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What we mean when we talk about “radio” these days is so much more than amplifying and broadcasting audio content terrestrially across radio waves. In essence, the term “radio” has come to represent a form of connection by way of curation, and in light of this, there is no greater time to be utilizing any and all radio platforms as marketing tools for your music. Thanks to platforms like Spotify, Pandora, and Apple Music, as well as podcasts, blogs, and indie radio, the selections of both professional music tastemakers and algorithms based on a listener’s personal preferences have reached peaks unlike at any point in history.
Curators create playlists of music for audiences to experience in a way that transcends the mere compiling of a group of songs together and posting them to be heard. This programming creates opportunities for musicians like you to grow your audience, expand your reach, and build more connections with music influencers. Yet there is a difference between a true music curator and an amateur playlist maker, which is why radio continues to be a player in the music media world. Radio’s long-standing history of being a portal for connection to emerging talent continues to be a driving force behind the launch of successful music acts around the world. True music curators are professionals who sift through the vast quantities of music produced on a daily basis and make choice selections for their specific audience, and more importantly, have the reputation of an entire station or show on their shoulders.
I’ve spent the past 20 years working in radio in a variety of capacities from program host, to show creator, station manager, interviewer, and fundraiser. Radio continues to have a powerful impact on the lives and careers of musicians. Connecting with radio is a passion of mine that fuels much of the work I do as the Audience Growth Farmer. It’s important to understand the aspects of radio, the different types of radio, and the best methods of outreach so that you can get the maximum benefit for your music promotion.
Why Radio Still Matters
Spotify and Pandora have helped to change the landscape of music discovery. Technology has that affect on all of us. However, these newer methods of music discovery have not replaced the stalwarts of the past. Too often, musicians who have only ventured into the realms of digital streaming assume that radio is a thing of the past, that people aren’t listening to it anymore. That couldn’t be more wrong.
Some radio platforms have seen an increase in their listenership and engagement with their platforms over the past few years while others have seen a decrease. There are reasons for this, highlighted in the description of the types of radio below.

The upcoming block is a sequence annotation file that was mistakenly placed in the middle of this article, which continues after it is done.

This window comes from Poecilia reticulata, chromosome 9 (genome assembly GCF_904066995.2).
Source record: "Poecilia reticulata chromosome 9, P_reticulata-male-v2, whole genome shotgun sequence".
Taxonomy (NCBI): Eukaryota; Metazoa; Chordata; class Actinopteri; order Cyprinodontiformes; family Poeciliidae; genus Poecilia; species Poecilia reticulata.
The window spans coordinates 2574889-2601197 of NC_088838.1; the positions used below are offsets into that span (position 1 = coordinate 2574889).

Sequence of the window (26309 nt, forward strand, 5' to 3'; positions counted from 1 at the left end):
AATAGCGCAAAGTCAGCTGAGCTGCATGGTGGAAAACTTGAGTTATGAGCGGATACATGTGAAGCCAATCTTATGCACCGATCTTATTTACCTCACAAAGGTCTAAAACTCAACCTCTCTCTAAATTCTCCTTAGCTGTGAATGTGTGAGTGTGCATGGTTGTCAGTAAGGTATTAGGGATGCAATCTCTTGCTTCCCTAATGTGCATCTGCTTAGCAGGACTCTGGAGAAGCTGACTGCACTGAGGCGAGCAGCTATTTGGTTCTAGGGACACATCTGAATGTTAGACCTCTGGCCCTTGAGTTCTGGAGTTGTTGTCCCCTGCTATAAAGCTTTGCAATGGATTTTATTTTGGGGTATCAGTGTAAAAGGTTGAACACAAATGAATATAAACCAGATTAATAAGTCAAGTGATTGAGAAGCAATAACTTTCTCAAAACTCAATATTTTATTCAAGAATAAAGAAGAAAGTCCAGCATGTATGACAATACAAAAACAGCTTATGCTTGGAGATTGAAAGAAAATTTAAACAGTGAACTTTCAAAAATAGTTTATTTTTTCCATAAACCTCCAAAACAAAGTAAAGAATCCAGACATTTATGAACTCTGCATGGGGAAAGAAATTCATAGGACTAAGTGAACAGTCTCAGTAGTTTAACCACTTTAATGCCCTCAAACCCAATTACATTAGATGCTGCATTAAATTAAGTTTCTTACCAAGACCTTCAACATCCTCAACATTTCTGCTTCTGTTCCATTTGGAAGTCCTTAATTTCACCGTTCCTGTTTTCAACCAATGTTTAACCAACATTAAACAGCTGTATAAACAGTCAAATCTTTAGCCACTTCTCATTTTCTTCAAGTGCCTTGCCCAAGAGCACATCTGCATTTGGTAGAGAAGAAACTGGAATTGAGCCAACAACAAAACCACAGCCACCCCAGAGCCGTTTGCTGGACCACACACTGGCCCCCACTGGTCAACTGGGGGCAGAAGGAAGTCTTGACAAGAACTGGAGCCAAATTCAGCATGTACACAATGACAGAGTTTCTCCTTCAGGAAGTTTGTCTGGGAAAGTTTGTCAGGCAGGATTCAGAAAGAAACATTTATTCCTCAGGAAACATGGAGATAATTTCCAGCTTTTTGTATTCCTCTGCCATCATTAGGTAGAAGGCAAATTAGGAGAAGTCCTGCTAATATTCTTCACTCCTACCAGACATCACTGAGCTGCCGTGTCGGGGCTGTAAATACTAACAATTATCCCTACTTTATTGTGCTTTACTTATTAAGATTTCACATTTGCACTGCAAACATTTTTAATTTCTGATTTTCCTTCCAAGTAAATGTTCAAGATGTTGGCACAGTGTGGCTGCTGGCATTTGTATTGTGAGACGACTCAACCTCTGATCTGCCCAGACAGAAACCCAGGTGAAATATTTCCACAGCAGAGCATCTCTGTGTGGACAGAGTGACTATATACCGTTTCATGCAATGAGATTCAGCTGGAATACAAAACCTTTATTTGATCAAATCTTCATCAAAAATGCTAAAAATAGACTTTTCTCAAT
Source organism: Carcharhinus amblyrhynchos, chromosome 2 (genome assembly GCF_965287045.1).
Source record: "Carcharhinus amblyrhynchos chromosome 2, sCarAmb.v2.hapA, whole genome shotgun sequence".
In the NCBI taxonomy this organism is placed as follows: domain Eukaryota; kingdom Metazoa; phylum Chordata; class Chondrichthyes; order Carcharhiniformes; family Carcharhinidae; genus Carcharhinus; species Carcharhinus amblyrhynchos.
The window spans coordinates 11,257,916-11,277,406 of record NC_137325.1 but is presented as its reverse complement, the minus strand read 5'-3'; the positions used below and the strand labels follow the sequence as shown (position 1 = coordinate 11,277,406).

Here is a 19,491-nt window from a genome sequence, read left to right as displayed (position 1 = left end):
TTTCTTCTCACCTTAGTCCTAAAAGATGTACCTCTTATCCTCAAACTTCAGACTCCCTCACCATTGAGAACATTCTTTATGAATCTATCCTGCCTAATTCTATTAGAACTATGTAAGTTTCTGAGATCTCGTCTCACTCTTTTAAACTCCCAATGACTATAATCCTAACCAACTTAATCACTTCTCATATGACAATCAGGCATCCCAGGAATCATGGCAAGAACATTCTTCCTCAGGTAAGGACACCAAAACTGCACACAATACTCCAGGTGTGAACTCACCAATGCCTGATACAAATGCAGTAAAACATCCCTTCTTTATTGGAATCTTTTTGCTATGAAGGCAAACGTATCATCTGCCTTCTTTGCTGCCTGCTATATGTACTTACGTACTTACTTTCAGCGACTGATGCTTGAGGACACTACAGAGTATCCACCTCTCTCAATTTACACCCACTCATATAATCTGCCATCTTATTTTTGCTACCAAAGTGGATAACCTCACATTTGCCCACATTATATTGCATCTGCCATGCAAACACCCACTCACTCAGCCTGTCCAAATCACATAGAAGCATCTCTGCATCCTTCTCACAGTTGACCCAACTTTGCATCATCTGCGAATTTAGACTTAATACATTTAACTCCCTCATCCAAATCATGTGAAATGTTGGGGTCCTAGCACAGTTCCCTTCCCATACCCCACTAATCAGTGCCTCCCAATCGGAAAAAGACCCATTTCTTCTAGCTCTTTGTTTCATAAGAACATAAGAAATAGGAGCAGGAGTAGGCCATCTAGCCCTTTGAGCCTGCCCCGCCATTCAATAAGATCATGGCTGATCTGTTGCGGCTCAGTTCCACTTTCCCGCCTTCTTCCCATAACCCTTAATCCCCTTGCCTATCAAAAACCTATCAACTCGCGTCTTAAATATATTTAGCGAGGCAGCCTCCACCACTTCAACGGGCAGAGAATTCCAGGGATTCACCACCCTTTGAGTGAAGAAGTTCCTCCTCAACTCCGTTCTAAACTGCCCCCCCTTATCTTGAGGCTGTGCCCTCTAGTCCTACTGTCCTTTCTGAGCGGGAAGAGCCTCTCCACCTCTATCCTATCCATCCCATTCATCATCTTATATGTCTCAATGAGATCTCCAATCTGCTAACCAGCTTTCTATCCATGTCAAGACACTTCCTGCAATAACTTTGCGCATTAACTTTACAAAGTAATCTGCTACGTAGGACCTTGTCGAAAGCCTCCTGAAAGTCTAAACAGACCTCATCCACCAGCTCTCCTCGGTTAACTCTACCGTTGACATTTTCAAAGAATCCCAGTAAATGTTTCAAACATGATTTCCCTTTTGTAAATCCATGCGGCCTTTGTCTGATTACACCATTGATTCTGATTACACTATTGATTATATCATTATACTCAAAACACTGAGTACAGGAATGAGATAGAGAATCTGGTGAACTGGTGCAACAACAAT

The main reason why radio still matters is because it provides a human connection between music and an engaged audience. The difference between what radio does and what music streaming services do has everything to do with the human connection and experience. Streaming services typically play song after song, with the only transition coming during a commercial break. There is no introduction of the next song, no insights or backstory of the artists presented. It’s a hands-off presentation of music, with no one assuming responsibility for the choice.
Radio hosts talk about the music they play, give their insights into why it connects with them, and tell the stories of the artists played. The audience has a connection with the voice behind the microphone. The on-air personality has cultivated a connection with the listener through this exchange, which creates a trust and bond. This is one big reason why indie music radio programs, including my own, continue to grow year after year. People want to connect with people, they want to engage with something that isn’t automated or robotic, and feel connected to a community of folks with shared interests. That’s human nature. This is what makes radio a powerful agent in showcasing the talents and works of artists like you.
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Different Types of Radio
The term “radio” does not represent any one form of radio broadcasting, but several. And each type of platform operates differently than the others. Here is a breakdown of the types of radio for your reference.
College & University Radio
College radio stations usually feature a combination of public radio, online, and top 40-style programming and are owned by universities. They also operate as a training facility for the next generation of professional broadcasters, helping to launch the next David Dyes (host of World Cafe), or John Peels (BBC Radio 1) of the world.